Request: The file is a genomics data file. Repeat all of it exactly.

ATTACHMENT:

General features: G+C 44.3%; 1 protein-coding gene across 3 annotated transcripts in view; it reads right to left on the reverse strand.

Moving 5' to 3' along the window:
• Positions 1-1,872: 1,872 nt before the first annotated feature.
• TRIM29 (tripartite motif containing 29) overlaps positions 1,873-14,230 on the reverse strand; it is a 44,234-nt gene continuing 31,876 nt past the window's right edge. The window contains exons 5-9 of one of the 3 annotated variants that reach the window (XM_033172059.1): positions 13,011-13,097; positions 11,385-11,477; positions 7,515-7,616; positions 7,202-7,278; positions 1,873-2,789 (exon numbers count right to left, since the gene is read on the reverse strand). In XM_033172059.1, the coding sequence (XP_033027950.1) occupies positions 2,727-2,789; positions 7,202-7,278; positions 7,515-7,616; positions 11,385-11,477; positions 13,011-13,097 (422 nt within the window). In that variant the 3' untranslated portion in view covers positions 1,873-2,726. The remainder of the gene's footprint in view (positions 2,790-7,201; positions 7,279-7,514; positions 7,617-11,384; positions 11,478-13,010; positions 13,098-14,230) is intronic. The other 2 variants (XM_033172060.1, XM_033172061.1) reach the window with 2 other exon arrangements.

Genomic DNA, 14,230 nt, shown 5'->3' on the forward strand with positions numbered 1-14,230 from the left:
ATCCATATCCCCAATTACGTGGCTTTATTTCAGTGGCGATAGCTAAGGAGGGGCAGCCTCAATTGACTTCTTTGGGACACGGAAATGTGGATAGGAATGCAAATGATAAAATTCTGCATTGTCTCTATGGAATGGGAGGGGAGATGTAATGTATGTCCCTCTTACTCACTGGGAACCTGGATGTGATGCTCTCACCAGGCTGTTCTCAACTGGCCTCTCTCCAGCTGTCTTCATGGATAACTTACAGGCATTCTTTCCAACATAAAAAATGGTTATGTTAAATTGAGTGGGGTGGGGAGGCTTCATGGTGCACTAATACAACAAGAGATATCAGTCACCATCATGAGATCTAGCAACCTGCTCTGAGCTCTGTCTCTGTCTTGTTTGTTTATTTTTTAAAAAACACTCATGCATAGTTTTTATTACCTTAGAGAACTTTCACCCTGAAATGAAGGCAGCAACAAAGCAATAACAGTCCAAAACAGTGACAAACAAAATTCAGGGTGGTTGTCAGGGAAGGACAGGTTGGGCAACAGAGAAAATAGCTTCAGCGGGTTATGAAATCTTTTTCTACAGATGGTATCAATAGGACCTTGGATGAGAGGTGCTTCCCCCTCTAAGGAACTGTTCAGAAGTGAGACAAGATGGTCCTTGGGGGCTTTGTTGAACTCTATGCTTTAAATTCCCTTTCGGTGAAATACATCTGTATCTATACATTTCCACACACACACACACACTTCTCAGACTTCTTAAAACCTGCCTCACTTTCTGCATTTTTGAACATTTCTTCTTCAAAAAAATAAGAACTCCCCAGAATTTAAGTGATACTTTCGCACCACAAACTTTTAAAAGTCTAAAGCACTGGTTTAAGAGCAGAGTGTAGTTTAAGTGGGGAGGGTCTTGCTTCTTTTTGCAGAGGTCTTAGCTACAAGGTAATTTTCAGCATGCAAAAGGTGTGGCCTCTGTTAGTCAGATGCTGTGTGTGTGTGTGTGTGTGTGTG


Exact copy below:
General features: G+C 44.3%; 1 protein-coding gene across 3 annotated transcripts in view; it reads right to left on the reverse strand.

Moving 5' to 3' along the window:
• Positions 1-1,872: 1,872 nt before the first annotated feature.
• TRIM29 (tripartite motif containing 29) overlaps positions 1,873-14,230 on the reverse strand; it is a 44,234-nt gene continuing 31,876 nt past the window's right edge. The window contains exons 5-9 of one of the 3 annotated variants that reach the window (XM_033172059.1): positions 13,011-13,097; positions 11,385-11,477; positions 7,515-7,616; positions 7,202-7,278; positions 1,873-2,789 (exon numbers count right to left, since the gene is read on the reverse strand). In XM_033172059.1, the coding sequence (XP_033027950.1) occupies positions 2,727-2,789; positions 7,202-7,278; positions 7,515-7,616; positions 11,385-11,477; positions 13,011-13,097 (422 nt within the window). In that variant the 3' untranslated portion in view covers positions 1,873-2,726. The remainder of the gene's footprint in view (positions 2,790-7,201; positions 7,279-7,514; positions 7,617-11,384; positions 11,478-13,010; positions 13,098-14,230) is intronic. The other 2 variants (XM_033172060.1, XM_033172061.1) reach the window with 2 other exon arrangements.

Genomic DNA, 14,230 nt, shown 5'->3' on the forward strand with positions numbered 1-14,230 from the left:
ATCCATATCCCCAATTACGTGGCTTTATTTCAGTGGCGATAGCTAAGGAGGGGCAGCCTCAATTGACTTCTTTGGGACACGGAAATGTGGATAGGAATGCAAATGATAAAATTCTGCATTGTCTCTATGGAATGGGAGGGGAGATGTAATGTATGTCCCTCTTACTCACTGGGAACCTGGATGTGATGCTCTCACCAGGCTGTTCTCAACTGGCCTCTCTCCAGCTGTCTTCATGGATAACTTACAGGCATTCTTTCCAACATAAAAAATGGTTATGTTAAATTGAGTGGGGTGGGGAGGCTTCATGGTGCACTAATACAACAAGAGATATCAGTCACCATCATGAGATCTAGCAACCTGCTCTGAGCTCTGTCTCTGTCTTGTTTGTTTATTTTTTAAAAAACACTCATGCATAGTTTTTATTACCTTAGAGAACTTTCACCCTGAAATGAAGGCAGCAACAAAGCAATAACAGTCCAAAACAGTGACAAACAAAATTCAGGGTGGTTGTCAGGGAAGGACAGGTTGGGCAACAGAGAAAATAGCTTCAGCGGGTTATGAAATCTTTTTCTACAGATGGTATCAATAGGACCTTGGATGAGAGGTGCTTCCCCCTCTAAGGAACTGTTCAGAAGTGAGACAAGATGGTCCTTGGGGGCTTTGTTGAACTCTATGCTTTAAATTCCCTTTCGGTGAAATACATCTGTATCTATACATTTCCACACACACACACACACTTCTCAGACTTCTTAAAACCTGCCTCACTTTCTGCATTTTTGAACATTTCTTCTTCAAAAAAATAAGAACTCCCCAGAATTTAAGTGATACTTTCGCACCACAAACTTTTAAAAGTCTAAAGCACTGGTTTAAGAGCAGAGTGTAGTTTAAGTGGGGAGGGTCTTGCTTCTTTTTGCAGAGGTCTTAGCTACAAGGTAATTTTCAGCATGCAAAAGGTGTGGCCTCTGTTAGTCAGATGCTGTGTGTGTGTGTGTGTGTGTGTG